The military junta is predictable, mainly because, while erratic in behavior, The Dictator is rather dull-witted. Unfortunately, power is about arrogance, so General Prayuth Chan-ocha does not recognize his limitations.
This predictability saw PPT post on Wednesday about middle class populism to shore up wavering political support in this core constituency for authoritarian regimes. We recognized this in the military dictatorship’s populist gifts for the middle class.
As if on cue, the Bangkok Post has this headline:
PM urges middle class to save day
Warns against populist appeals to the poor
The Post report that Prayuth’s call was “similar to the pitch made by anti-government groups [the People’s Democratic Reform Committee] campaigning against the Pheu Thai-led government before the coup…”. Given that Prayuth’s military provided all manner of support to the anti-democrats on the streets and that many of The Dictator’s ideas are congruent with those of the madder yellow shirts, this is is not particularly surprising.
Prayuth and the anti-democrats have long held that “democracy” is more than elections, and yet Prayuth’s call is to the rich – the good people – and the middle class – the moralists – to ‘come out and vote if they want to stop parties pitching populist policies to the poor from regaining office…”. Given his own populist policies, we assume that he refers to defeating populist policies directed to the poor and disadvantaged.
He demands that the rich and middle class unite to defeat pro-Thaksin Shinawatra parties. He called these “political parties [that] refuse to drop populism to woo votes…”. He warns the rich and the middle class:
If they [political parties] use the same old campaign strategy, they will come [to power] with the votes of the poor who want more money to make their life better….
The people in the middle- and upper income ranges have to step in and cast their votes in national polls and the charter referendum too.
If they say they don’t vote because they don’t like politicians and elections, the votes from those who want more money will win. Only some groups of people will come out and vote for their clans. We’ll see the same old problems.
Perhaps Prayuth knows that the new constitution will gerrymander the electorate sufficiently that the minority that is the rich and middle class can carry a junta-defined election. Perhaps he believes that he has cowed the poor sufficiently to prevent them voting for the parties they prefer.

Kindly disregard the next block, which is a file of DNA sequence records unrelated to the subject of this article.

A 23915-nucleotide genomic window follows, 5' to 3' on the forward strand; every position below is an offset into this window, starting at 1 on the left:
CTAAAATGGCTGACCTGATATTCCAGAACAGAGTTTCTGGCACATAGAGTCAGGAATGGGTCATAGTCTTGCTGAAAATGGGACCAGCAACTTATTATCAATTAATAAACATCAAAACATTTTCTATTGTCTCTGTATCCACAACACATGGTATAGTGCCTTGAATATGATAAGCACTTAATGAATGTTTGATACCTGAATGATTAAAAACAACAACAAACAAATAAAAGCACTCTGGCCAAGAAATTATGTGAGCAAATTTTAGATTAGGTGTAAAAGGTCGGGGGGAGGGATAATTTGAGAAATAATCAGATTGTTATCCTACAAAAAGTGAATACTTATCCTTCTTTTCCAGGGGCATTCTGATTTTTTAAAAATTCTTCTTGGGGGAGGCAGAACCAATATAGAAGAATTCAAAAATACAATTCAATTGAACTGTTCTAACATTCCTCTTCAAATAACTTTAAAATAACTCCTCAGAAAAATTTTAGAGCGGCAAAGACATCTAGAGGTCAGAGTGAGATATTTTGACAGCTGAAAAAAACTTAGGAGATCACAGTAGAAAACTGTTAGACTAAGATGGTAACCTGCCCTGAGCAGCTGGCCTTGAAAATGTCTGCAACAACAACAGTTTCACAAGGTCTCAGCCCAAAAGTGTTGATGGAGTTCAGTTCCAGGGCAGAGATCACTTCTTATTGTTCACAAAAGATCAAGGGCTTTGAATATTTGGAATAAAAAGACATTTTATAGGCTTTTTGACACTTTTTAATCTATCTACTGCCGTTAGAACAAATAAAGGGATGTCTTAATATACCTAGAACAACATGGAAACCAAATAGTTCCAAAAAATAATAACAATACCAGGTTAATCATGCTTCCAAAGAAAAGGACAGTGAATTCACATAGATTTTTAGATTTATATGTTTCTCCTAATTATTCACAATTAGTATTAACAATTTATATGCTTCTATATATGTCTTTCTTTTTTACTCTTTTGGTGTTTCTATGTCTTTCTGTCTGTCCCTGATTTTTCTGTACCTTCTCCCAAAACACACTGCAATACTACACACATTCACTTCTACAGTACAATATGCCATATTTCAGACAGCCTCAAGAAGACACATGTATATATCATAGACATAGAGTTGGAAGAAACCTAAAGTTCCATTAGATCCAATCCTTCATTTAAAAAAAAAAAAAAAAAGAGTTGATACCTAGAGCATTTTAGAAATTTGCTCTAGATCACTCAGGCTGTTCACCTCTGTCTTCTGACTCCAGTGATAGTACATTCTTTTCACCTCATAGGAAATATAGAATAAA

Again, Prayuth promised to “give back” power in July 2017 but also “promised to lay down a national reform strategy plan for the next 20 years during his remaining months in office.”
He demanded that political parties “change their election campaign from focusing on populist policies to how they would implement the junta government’s strategic plan and related economic and social development plans…”.
While various sycophantic ministers followed Prayuth, they seemed rather bored by Prayuth himself, with several appearing asleep, as seen in this clip from a Bangkok Post photo.
Reuters reports that Prayuth stated that his junta “was entering ‘phase two’ of its reform plan.”
Having “stifled dissent and has gone hard after critics of the monarchy by using a harsh royal insult law to detain dozens of people…”, phase two could be nastier still, and the recent arrests and crackdowns may be the first of many such actions over the next year or so.
An indication of this intent was seen in Prayuth’s angry comments about those who dissent. At The Nation, he is reported as criticizing international rights groups:
We are being watched by international organisations. There are groups that try to distort the truth. Everyone is demanding democracy, freedom and liberty. I ask if this is possible? We have been on this path for 83 years and faced many coups. So I want true reform for the future of our children….
As we have said several times recently, Thailand is in a dark spot and its getting darker.
The only sparks of light at present are those brave individuals and groups that oppose the dictatorship: students, lawyers, academics, and now some workers, as well as those seething under the military boot in the countryside.